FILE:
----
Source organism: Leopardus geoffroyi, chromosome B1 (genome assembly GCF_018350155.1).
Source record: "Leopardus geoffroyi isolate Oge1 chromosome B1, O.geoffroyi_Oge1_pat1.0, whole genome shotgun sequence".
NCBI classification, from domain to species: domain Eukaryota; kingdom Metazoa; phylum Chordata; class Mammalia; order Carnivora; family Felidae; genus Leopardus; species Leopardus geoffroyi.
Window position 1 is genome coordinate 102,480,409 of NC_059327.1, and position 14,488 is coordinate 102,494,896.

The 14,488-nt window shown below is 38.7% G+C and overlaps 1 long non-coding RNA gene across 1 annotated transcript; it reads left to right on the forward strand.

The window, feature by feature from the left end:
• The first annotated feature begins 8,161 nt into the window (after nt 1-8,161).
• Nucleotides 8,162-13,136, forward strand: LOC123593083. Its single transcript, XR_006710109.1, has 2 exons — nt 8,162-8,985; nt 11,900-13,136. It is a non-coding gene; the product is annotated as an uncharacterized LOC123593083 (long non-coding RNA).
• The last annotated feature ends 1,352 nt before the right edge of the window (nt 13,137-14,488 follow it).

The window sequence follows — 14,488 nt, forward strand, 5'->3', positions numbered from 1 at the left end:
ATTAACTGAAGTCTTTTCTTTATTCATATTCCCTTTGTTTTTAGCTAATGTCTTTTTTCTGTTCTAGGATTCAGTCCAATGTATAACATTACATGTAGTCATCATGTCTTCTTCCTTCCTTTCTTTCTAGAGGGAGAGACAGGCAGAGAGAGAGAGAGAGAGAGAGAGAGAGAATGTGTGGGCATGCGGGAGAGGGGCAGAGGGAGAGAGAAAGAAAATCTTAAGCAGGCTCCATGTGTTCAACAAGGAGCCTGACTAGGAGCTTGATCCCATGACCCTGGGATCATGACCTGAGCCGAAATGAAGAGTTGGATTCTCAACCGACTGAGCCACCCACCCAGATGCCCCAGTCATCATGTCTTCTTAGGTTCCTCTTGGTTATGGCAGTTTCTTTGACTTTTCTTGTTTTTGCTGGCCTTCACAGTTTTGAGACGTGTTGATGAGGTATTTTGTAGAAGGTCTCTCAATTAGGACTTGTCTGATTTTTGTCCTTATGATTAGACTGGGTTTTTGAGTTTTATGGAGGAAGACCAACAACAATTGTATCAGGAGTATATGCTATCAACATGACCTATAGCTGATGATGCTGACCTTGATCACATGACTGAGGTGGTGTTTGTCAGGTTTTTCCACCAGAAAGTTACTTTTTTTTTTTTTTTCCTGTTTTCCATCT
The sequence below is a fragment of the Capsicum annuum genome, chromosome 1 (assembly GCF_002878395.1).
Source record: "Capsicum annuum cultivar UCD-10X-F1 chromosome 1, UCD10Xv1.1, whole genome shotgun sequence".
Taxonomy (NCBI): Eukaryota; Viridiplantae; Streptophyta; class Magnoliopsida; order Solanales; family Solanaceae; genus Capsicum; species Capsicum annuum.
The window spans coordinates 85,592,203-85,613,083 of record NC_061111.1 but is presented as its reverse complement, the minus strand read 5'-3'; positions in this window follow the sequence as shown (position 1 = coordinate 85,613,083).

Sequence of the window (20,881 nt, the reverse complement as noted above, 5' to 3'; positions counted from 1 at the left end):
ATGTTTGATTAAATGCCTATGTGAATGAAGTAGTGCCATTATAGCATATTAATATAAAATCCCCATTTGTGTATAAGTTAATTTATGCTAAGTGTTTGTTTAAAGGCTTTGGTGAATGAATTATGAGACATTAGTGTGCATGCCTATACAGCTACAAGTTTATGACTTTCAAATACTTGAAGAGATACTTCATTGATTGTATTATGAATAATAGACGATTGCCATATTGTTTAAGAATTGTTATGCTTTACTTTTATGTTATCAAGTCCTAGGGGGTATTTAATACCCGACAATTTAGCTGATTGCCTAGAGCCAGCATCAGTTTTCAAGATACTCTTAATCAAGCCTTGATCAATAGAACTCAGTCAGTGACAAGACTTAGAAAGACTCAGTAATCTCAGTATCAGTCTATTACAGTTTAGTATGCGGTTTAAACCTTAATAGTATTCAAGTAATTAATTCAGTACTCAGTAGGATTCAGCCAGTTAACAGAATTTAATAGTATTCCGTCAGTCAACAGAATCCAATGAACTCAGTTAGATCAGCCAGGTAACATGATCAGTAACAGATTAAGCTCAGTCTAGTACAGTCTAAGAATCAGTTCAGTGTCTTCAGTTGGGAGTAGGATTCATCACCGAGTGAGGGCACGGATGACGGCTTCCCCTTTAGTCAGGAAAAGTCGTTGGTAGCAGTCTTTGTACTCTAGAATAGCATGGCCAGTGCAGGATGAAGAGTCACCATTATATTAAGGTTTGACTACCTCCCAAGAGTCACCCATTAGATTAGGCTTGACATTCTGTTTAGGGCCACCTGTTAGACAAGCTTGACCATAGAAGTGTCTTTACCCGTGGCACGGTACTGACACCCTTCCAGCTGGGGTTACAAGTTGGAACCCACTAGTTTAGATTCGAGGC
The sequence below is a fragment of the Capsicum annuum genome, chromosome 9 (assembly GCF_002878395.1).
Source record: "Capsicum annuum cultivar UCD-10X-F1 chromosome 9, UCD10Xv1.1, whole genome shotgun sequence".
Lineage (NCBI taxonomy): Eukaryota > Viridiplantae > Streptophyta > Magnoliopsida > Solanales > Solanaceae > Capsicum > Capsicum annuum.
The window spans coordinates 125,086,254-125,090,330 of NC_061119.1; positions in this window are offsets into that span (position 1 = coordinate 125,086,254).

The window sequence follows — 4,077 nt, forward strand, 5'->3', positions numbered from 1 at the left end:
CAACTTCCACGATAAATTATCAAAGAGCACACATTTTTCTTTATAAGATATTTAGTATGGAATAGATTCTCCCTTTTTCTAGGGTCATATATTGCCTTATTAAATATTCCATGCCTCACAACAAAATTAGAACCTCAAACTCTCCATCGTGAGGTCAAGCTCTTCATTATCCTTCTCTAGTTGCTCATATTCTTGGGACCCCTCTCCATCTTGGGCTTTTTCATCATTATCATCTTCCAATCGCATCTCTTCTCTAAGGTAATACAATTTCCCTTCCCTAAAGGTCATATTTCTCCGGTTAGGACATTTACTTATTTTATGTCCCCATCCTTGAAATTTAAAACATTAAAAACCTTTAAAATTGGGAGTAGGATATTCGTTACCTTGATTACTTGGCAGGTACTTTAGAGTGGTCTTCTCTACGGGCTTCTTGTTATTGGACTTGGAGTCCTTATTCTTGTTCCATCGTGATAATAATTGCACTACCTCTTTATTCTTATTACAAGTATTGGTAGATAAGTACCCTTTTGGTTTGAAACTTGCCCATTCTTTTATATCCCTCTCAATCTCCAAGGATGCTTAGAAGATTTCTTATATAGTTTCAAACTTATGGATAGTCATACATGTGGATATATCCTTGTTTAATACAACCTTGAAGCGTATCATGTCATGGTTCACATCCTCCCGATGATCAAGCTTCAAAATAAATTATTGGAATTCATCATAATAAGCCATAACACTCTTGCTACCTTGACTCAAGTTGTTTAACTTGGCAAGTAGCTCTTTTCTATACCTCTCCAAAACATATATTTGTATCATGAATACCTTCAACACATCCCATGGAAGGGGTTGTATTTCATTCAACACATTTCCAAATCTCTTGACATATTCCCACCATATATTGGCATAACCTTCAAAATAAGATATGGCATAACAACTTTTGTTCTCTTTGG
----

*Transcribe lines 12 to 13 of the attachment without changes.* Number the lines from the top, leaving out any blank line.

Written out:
The sequence below is a fragment of the Capsicum annuum genome, chromosome 1 (assembly GCF_002878395.1).
Source record: "Capsicum annuum cultivar UCD-10X-F1 chromosome 1, UCD10Xv1.1, whole genome shotgun sequence".